‘But the book in which I read it is sent to me by the powerful Emperor of Japan, so it must be true. I will hear this nightingale; I insist it is brought here to-night. I will make sure it is well taken care of. If, however, it is not brought here, I will have punish everyone after supper!’
‘As you please!’ said the gentleman-in-waiting, and away he ran again, up and down all the stairs, in and out of all the rooms and corridors; half the court ran with him, for they none of them wished to be punished. There were many questions about this nightingale, which was known to all the outside world, but to no one at court. At last they found a poor little maid in the kitchen. She said, ‘Oh heavens, the nightingale? I know it very well. Yes, indeed it can sing. Every evening I am allowed to take left-over meat to my poor sick mother who lives down by the shore. On my way back, when I am tired, I rest awhile in the wood, and then I hear the nightingale. Its song brings the tears into my eyes, I feel as if my mother were kissing me!’
‘Little kitchen-maid,’ said the gentleman-in-waiting, ‘I will make sure you get a good job in the kitchen, if you will take us to the nightingale. It is commanded to appear at court to-night.’
Then they all went out into the wood where the nightingale usually sang. Half the court was there. As they were going along at their best pace a cow began to moo.
‘Oh!’ said a young assistant, ‘there we have it. What wonderful power for such a little creature. I have certainly heard it before.’
‘No, those are the cows mooing, we are a long way yet from the place.’ Then the frogs began to croak in the marsh.
‘Beautiful!’ said the Chinese priest, ‘it is just like the tinkling of church bells.’
‘No, those are the frogs!’ said the little kitchen-maid. ‘But I think we shall soon hear it now!’
Then the nightingale began to sing.
‘There it is!’ said the little girl. ‘Listen, listen, there it sits!’ and she pointed to a little grey bird up among the branches.
‘Is it possible?’ said the gentleman-in-waiting. ‘I should never have thought it was like that. How ordinary it looks! Seeing so many important people must have frightened all its colours away.’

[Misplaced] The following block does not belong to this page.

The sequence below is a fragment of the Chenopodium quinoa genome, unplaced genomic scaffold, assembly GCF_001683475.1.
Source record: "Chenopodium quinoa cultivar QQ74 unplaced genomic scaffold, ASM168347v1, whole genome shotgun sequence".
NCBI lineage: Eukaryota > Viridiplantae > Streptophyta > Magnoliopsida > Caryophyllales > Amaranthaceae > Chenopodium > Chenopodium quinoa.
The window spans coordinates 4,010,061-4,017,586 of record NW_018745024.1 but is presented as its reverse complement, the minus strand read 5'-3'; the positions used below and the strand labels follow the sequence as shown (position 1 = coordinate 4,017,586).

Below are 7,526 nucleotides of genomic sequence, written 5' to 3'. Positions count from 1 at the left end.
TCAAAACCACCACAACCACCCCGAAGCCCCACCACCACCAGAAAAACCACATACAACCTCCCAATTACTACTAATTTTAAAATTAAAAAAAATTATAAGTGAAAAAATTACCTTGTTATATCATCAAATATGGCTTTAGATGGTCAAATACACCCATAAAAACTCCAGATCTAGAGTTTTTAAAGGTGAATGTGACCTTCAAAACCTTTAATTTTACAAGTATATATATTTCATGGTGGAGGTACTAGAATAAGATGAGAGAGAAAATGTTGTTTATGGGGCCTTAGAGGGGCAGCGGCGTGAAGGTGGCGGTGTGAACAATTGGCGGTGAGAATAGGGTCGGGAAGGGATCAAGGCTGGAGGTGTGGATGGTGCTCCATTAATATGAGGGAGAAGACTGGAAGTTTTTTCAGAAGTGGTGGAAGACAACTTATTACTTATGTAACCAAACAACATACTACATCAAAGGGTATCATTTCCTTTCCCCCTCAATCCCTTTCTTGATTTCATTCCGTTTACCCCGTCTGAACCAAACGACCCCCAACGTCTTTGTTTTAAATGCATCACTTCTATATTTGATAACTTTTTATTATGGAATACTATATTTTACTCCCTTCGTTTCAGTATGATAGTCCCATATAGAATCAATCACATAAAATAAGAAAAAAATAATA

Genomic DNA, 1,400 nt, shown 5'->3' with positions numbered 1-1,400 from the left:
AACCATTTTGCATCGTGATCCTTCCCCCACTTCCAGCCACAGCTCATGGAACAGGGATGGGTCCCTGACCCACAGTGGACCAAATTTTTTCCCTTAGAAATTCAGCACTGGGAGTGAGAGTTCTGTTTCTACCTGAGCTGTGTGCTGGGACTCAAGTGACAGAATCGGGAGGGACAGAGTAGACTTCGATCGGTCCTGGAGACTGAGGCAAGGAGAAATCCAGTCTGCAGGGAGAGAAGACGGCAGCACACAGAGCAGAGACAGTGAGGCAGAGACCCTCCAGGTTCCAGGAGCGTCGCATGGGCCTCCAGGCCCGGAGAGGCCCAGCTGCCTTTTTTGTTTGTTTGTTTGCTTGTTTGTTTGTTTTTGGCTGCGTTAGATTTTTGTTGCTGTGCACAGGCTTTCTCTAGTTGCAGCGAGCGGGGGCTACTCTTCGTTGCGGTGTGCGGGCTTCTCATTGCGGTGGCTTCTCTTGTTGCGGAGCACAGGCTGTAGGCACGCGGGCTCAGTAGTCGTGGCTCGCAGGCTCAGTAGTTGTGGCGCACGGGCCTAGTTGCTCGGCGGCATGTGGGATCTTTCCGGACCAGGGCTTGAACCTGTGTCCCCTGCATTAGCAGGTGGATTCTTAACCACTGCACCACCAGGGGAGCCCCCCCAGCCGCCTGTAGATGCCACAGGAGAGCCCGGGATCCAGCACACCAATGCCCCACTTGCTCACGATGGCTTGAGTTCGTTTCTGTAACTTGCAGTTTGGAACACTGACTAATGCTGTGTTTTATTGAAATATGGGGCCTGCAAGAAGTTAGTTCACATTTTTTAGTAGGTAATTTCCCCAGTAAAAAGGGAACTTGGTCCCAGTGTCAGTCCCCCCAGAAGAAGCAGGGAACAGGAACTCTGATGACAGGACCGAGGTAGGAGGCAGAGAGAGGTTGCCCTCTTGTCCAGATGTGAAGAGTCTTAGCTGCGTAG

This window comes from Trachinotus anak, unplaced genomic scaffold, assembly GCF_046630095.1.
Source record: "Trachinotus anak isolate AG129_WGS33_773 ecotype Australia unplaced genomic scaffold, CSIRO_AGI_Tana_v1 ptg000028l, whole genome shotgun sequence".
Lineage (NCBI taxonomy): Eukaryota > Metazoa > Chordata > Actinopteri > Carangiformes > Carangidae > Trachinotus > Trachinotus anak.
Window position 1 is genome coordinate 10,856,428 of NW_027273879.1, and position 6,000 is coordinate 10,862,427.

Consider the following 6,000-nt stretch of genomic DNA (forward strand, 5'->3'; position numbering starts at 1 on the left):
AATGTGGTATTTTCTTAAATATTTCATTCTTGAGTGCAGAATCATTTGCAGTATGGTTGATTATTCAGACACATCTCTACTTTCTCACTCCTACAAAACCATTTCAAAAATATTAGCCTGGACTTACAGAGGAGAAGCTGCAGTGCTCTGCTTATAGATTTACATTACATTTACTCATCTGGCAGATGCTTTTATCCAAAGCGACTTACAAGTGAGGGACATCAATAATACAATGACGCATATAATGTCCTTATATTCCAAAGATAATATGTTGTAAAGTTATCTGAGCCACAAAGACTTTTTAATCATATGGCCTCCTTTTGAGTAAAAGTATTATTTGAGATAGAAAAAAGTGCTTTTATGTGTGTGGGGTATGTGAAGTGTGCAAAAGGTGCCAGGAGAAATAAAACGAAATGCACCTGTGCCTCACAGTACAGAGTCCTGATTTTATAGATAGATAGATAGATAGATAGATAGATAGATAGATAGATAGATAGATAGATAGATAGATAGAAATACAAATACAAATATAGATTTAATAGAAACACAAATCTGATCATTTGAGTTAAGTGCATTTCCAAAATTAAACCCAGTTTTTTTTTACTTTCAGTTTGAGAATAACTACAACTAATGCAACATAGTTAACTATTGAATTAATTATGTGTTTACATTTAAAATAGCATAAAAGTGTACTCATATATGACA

‘Little nightingale!’ called the kitchen-maid quite loud, ‘our emperor wishes you to sing to him!’
‘With the greatest of pleasure!’ said the nightingale, singing away in the most delightful fashion.
‘It is just like crystal bells,’ said the gentleman-in-waiting. ‘Look at its little throat, how active it is. It is extraordinary that we have never heard it before! I am sure it will be a great success at court!’
‘Shall I sing again to the emperor?’ said the nightingale, who thought he was present.
‘My precious little nightingale,’ said the gentleman-in-waiting, ‘I have the honour to request your attendance at a court performance to-night, where you will charm his majesty the emperor with your wonderful singing.’
‘It sounds best among the trees,’ said the nightingale, but it went with them willingly when it heard that the emperor wished it.
The palace had been decorated for the occasion. The walls and the floors, which were all of china, shone by the light of many thousand golden lamps. The most beautiful flowers were arranged in the corridors. In the middle of the large reception-room where the emperor sat a golden rod had been fixed, on which the nightingale was to perch. The whole court was assembled, and the little kitchen-maid had been permitted to stand behind the door, as she now had been made a cook. They were all dressed in their best clothes, everybody’s eyes were turned towards the little grey bird at which the emperor was nodding. The nightingale sang delightfully, and the tears came into the emperor’s eyes and rolled down his cheeks and then the nightingale sang more beautifully than ever, its notes touched all hearts. The emperor was charmed, and said the nightingale should have his gold slipper to wear round its neck. But the nightingale declined with thanks, saying it was already happy enough.